Eng leaders: 9 ways to improve your partnership with your TPM

This is written from the perspective of a Technical Project Manager and is meant to provide insight to Eng managers on how to build a strong relationship with your TPM to ensure your projects move forward smoothly and quickly.

  1. Take the time to discuss roles and responsibilities with your TPM before embarking on a project together. That includes metrics/reporting, decision making, escalation, and feedback processes.
  2. Treat your TPM as a loose direct report. Provide timely and actionable feedback throughout the project lifecycle. Invite them to a team meeting so they know what else your folks are working on. It’ll help them understand resource contention, team dynamics, and individual expertise.
  3. No moving targets. Be clear about your expectations of your TPM, and make sure any changes to project requirements, business goals, or direction are necessary and communicated well to your TPM partner. Require your engineers to do the same.
  4. Make the tough calls. Don’t let a project languish while waiting for you to make a decision. A delay in the schedule impacts your TPM’s success as much as it does your engineers’.
  5. Be objective in your decision making. Don’t always side with the engineers… or guard against being seen as doing so. Provide rationale for your decisions and ask for feedback or acknowledgement from the team, and be open to challenges, to ensure everyone remains on the same page.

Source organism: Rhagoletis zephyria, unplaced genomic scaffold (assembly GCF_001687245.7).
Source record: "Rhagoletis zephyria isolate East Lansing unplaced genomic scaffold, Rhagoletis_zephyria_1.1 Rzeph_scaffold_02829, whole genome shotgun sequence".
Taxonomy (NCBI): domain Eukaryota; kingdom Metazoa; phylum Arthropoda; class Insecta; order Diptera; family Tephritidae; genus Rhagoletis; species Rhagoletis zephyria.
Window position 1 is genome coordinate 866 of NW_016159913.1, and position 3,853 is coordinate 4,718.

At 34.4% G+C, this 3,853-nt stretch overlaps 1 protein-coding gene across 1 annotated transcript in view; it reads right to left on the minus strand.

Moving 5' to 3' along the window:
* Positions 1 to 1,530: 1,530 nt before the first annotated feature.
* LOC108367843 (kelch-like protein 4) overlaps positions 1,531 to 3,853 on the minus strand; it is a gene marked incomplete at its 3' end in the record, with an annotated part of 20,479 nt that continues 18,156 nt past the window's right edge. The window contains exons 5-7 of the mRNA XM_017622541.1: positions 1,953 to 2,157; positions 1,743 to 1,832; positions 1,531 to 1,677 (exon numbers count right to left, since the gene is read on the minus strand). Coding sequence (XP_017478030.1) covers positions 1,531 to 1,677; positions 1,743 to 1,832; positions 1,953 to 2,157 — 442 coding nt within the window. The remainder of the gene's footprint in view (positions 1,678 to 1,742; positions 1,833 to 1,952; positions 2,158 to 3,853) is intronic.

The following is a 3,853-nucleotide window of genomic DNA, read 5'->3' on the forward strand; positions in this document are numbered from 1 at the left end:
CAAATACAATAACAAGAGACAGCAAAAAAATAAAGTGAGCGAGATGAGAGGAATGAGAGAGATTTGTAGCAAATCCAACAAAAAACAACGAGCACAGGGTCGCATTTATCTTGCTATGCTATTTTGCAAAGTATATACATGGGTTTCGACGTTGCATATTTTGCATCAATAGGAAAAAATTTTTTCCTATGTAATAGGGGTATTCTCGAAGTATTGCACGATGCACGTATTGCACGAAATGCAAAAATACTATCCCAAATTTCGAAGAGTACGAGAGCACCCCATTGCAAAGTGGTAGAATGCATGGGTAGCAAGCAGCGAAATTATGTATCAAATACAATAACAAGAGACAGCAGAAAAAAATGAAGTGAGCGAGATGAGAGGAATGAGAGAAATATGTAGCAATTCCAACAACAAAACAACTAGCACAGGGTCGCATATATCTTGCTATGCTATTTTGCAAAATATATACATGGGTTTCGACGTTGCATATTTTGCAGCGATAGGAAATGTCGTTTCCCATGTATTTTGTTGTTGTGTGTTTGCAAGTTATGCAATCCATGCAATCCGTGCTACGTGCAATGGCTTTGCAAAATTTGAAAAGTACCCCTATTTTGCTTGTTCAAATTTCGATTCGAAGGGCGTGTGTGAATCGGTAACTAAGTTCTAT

6. Give your TPM the opportunity to build trust with you and your engineers. Be open to feedback and offers of help. Accept it publicly to help them build trust with the rest of the project team. (it also shows you’re not a micro-manager, so it’s win-win)
  7. Appoint a qualified engineer to partner with your TPM on the project to minimize turnaround time for questions and project basics. Not only will it build camaraderie, but it’ll provide an opportunity for both people to learn new skills and points of view.
  8. Attend and participate in scheduled meetings or provide feedback on the meetings you shouldn’t attend. You set the example, so if the meeting is important enough to attend, it’s important enough to put your phone down and close your laptop during it.
  9. Thank your TPM often. Seriously- it’s a mostly thankless job. We know eyes roll when people see us coming, and it doesn’t feel great. Throw us a bone every once in a while.

A lot of this is about seeing your relationship with your TPM as a partnership, rather than autocratic. It’s also about setting an example for your engineers and peers. A great TPM is an asset to be valued!